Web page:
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Harvey Evacuees Take Shelter in San Antonio, For Now


Drone image from Aransas Pass, post-Harvey. - KIIITV VIDEO SCREENSHOT
  • KIIITV video screenshot
  • Drone image from Aransas Pass, post-Harvey.
Michelle McGowen is pretty confident her home is gone.

McGowen and her partner Ian Shader live in Aransas Pass with their two young boys and a small dog — but since Thursday, they've been holed up in Abraham Kazen Middle School in San Antonio's south side (one of the city's two emergency shelter locations). McGowen's lost her cell phone, but said that the last time she heard from her elderly uncle, who decided to ride out Hurricane Harvey in Aransas Pass, her family's home had been leveled.

That was Friday. She hasn't heard from her uncle since — he lives alone in the coastal town and relies on an oxygen tank. "The only way he'd get out of that house in a hurry is if someone was carrying him," Shader said, shaking his head.

Another family member who came with them to San Antonio had to relocate to a hospital after seeing the effect Harvey had on his town. He's a military veteran with Post-Traumatic Stress Disorder, but left his service dog at home in the flurry to get out of town. McGowen said he plummeted into a deep, suicidal depression after realizing his dog may not have survived the storm. "He's not just a dog to him, he's his closest companion," she said.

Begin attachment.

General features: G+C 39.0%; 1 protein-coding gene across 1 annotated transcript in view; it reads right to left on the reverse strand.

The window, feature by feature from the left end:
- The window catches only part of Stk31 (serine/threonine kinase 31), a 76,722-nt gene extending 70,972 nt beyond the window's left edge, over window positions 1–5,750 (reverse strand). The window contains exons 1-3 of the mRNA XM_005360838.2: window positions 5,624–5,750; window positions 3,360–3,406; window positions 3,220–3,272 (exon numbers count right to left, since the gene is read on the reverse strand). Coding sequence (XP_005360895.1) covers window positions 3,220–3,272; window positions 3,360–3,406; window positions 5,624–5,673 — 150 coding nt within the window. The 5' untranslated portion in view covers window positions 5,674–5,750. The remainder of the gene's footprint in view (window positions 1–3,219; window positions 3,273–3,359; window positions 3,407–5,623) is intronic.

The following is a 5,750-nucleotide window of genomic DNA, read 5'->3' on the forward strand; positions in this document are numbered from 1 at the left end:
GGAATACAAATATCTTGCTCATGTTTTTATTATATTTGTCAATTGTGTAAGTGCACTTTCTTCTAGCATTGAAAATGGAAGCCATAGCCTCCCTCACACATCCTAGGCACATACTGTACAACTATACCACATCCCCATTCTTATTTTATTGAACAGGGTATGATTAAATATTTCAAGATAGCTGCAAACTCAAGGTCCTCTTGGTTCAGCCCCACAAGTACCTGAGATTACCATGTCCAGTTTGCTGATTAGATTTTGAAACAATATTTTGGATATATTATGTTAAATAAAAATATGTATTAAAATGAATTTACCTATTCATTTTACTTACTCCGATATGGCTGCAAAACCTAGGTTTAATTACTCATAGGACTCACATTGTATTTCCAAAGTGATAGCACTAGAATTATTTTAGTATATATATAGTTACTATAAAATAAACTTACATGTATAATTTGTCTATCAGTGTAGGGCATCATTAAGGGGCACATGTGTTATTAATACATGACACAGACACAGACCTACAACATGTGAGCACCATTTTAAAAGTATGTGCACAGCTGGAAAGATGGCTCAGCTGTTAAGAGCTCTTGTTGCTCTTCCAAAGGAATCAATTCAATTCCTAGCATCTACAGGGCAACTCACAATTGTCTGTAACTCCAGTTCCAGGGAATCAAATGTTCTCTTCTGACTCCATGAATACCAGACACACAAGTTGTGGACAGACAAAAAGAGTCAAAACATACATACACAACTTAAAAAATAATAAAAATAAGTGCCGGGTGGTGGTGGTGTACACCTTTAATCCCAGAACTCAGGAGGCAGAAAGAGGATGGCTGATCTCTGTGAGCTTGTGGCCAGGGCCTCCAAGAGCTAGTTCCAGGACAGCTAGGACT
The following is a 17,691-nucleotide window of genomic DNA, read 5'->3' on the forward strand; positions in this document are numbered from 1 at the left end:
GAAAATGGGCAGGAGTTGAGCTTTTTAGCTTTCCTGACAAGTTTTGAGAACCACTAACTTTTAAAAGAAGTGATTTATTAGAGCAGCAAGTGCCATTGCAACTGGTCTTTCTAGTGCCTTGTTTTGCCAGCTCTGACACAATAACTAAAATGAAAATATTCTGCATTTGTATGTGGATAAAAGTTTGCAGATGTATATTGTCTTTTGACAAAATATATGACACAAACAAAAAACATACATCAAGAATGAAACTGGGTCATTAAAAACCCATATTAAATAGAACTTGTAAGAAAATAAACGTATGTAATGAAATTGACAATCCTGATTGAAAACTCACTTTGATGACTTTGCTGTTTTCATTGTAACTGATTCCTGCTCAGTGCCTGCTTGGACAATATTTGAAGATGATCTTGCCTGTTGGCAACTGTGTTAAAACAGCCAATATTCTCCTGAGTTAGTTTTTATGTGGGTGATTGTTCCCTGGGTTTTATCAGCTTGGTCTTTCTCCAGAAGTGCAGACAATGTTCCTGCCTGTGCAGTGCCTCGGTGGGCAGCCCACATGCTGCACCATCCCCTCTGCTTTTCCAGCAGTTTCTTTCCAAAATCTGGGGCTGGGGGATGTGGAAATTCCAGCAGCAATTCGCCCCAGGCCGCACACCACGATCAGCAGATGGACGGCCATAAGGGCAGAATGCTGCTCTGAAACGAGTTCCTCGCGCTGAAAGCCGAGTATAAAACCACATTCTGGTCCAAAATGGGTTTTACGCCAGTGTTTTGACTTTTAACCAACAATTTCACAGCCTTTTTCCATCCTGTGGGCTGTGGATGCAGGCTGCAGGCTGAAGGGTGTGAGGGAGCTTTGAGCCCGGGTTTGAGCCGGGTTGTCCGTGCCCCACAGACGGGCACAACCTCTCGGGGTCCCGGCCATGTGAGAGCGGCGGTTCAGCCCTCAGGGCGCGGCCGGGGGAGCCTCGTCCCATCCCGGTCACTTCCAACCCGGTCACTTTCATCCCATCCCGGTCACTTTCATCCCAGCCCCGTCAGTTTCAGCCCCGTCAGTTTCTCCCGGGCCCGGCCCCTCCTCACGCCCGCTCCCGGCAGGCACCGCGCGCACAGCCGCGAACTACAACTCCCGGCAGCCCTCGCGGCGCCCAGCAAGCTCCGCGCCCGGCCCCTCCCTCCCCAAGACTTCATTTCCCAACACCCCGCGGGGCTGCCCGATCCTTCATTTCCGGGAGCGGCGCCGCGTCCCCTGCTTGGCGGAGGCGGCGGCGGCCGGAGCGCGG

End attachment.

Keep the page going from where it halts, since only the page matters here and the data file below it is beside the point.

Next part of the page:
McGowan points to the wristband given to all evacuees. The band contains a tracking chip to help others find family members or friends. - ALEX ZIELINSKI
  • Alex Zielinski
  • McGowan points to the wristband given to all evacuees. The band contains a tracking chip to help others find family members or friends.

McGowen and Shader, like many of the nearly 1,000 evacuees sheltered in San Antonio, don't own a car. If they hadn't gotten on one of the free buses headed north Thursday, they may have been stuck in their now-crumpled house. A Rockport man smoking a cigarette outside the middle school Sunday said his truck had just broken down the week before.

"I'd probably be dead right now if I didn't leave," he told the Current. He asked his identity remain private.

Inside the school, American Red Cross volunteers and city staff check families in and give them a run-down on what's available: Showers, sleeping cots, food, blankets, a medical clinic. Carol Schlesinger, a spokesperson for Metro Health said many people showed up to the shelters without their medications.

"We've got doctors helping people fill prescriptions and access any urgent care they may need," she said. "We also have a ton of band-aids."

More than 700 people who were hospitalized in coastal facilities before the storm hit were transferred to San Antonio when their hospitals lost power, said Schliesinger.. She's unsure how many more people San Antonio's expected to take in this weekend.

It's one of many questions left unanswered in Harvey's wake.

No one's certain how long they'll be staying in San Antonio, or when the buses will truck them back home, or how long their kids will be out of school. Many are still trying to get in touch with relatives also displaced by the storm.

McGowen, who hasn't been able to sleep well in shelter's "sardine-can" room of cots, said she's only cried once since leaving the coast. She doesn't want her kids to see her worried. But she and Shader have no idea what they'll do next.

"Right now, we're thinking about just staying in San Antonio," Shader said. "There's not much left for us back there."

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